The people in Tell Zeidan also had access to copper ore from sources near modern-day Diyarbakir, Turkey, about 185 to 250 miles away. Those materials were smelted at Tell Zeidan to produce metal tools that represent the most advanced technology of the fifth millennium B.C. People must have transported the material on their backs, however, as Tell Zeidan flourished at a time before donkeys were domesticated.

The wealth of the community came from irrigation-based agriculture, trade and manufacturing. “We found flint sickle blades everywhere, easily recognizable from the glossy sheen where they had been polished by the silica in the stems of the wheat that they were used to harvest,” Stein said. The people used bitumen, a tar substance obtained from pits 43 miles away, to secure the blades onto handles.

Along with the advanced technology, a wealthy ruling class and individual identification by stamp seals, the people at Tell Zeidan also built large public structures of mud bricks.

William Harms @ University of Chicago

[Photo above by Steve Hart / CC BY-ND 2.0]

[awsbullet:archaeology biblical]

What Others Know About You And What You Should Know About Yourself

Every once in a while I stumble on an article that is too good not to share with all of you who read this blog. So today when I read this over at The Consumerist, I thought I would pass this on. Basically what The Consumerist has done is to list Web sites that provide information about us that others know about us. This is information that we need to know, especially if there are errors about our past history that need to be corrected. Some of those that are listed can be completed online, while others you need to mail in with a copy of your ID and also a utility bill [each site may be different] by which to identify yourself.

Here is what The Consumerist has posted:

Employment History Reports
The Work Number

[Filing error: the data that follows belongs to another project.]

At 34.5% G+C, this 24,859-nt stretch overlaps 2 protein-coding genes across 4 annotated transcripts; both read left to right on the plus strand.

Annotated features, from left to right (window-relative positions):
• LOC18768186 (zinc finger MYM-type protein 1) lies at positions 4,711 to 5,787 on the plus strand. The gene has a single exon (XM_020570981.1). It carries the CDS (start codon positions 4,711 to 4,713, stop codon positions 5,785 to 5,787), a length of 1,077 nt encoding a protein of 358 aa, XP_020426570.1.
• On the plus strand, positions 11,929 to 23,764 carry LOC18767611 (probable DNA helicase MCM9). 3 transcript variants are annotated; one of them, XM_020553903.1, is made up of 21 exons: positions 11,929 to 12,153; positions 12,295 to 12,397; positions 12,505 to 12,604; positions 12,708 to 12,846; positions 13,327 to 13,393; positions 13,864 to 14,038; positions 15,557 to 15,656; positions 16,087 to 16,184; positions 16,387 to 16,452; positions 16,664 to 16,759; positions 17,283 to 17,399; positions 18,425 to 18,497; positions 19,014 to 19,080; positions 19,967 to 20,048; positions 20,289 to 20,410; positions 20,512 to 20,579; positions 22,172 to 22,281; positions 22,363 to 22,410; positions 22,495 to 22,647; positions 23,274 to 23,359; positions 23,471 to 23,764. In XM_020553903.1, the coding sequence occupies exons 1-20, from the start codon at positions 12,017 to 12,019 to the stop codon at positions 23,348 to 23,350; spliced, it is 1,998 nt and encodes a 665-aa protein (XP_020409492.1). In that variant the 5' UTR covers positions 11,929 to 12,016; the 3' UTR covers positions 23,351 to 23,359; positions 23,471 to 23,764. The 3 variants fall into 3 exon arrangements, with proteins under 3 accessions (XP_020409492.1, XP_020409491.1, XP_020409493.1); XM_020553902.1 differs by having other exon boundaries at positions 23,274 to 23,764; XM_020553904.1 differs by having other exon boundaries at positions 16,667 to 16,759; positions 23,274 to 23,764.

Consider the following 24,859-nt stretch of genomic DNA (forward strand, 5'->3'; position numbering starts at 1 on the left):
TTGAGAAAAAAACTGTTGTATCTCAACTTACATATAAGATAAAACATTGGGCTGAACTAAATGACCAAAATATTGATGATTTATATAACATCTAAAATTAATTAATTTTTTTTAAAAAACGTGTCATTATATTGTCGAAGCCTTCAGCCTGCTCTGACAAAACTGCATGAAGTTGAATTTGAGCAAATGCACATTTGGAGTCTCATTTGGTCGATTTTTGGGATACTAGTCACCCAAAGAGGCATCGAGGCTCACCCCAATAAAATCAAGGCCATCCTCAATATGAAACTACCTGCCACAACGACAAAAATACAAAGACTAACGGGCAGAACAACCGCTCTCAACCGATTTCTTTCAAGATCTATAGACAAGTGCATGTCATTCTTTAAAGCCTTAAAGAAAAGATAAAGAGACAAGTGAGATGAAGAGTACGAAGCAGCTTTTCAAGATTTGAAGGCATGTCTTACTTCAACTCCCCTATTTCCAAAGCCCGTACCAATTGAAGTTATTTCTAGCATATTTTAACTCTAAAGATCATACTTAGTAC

ChoicePoint (866) 312-8075
Acxiom
Abso

Tenant History Reports
ChoicePoint (877) 448-5732
First Advantage SafeRent (888) 333-2413
Tenant Data Services
RentBureau
UD Registry (818) 785-3905

Auto & Home Insurance Claim Reports
ChoicePoint
Insurance Services Office (ISO) (800) 627-3487

Credit Bureau Reports
Equifax
Experian
Transunion
Innovis
Payment Reporting Builds Credit (PRBC)

Full File Disclosure/Personal Information Reports
ChoicePoint
LexisNexis

Check Writing History Reports
ChexSystems (800) 428-9623
TeleCheck (800) 835-3243.
Shared Check Authorization Network (800) 262-7771 Fax: (800) 358-4506

Health History Reports
Medical Information Bureau (MIB) (866) 692-6901

Prescription Drug Purchase History Reports
Ingenix MedPoint
Milliman IntelliScript

Social Security Statement
Social Security Administration

Purchase Returns History Reports
Retail Equation

Gaming Patron’s Credit History and Transaction Data
Central Credit

Other Reports
TeleTrack

Utilities & Telecommunications Reports
National Consumer Telecom and Utilities Exchange, Inc (NCTUE) Call 1-888-201-5643 for reports

I am currently checking online and mailing in requests for information on some of the history reports I am interested in.

Hope this helps.

Comments welcome.

Source.

Happy Birthday, Flintstones

There should be an image here!Today in 1960, The Flintstones premiered on ABC. Meet The Flintstones in this prehistoric Hanna-Barbera production. Primetime’s first animated series was also the longest running until The Simpsons came along. Not so coincidentally, the two shows aren’t all that different–even if the former emerged in the sixties, the latter in the eighties. Fred (Alan Reed), patriarch of the cave-dwelling clan, may be marginally more intelligent than the similarly blue collar Homer, but most storylines still revolve around his more dunderheaded moves. Fortunately, wife Wilma (Jean Vander Pyl) and Barney (Mel Blanc) and Betty Rubble (Bea Benaderet), their neighbors, are usually able to set things right. That was also true for Ralph Cramden of The Honeymooners, a direct influence (Reed even sounds like Jackie Gleason). But Ralph didn’t have a pet dinosaur and he did live in the Modern Age–if you can call the fifties “modern”–rather than the Stone Age.